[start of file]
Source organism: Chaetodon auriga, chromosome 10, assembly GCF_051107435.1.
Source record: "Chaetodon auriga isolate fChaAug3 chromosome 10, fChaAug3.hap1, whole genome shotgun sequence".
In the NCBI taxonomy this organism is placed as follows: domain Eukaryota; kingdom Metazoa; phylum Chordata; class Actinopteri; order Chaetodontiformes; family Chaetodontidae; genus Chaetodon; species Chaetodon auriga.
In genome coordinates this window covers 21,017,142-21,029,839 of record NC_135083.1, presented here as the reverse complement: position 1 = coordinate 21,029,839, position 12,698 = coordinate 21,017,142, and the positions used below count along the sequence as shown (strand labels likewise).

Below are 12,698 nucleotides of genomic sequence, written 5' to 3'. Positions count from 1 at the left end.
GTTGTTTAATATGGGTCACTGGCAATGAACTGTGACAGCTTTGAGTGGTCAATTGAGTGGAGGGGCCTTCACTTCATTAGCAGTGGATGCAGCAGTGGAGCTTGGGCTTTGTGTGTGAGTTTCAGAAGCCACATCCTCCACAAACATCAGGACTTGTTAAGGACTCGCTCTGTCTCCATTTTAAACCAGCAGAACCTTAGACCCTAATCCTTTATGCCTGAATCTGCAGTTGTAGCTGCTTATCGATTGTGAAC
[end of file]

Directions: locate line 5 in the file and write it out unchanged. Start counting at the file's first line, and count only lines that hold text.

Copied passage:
Below are 12,698 nucleotides of genomic sequence, written 5' to 3'. Positions count from 1 at the left end.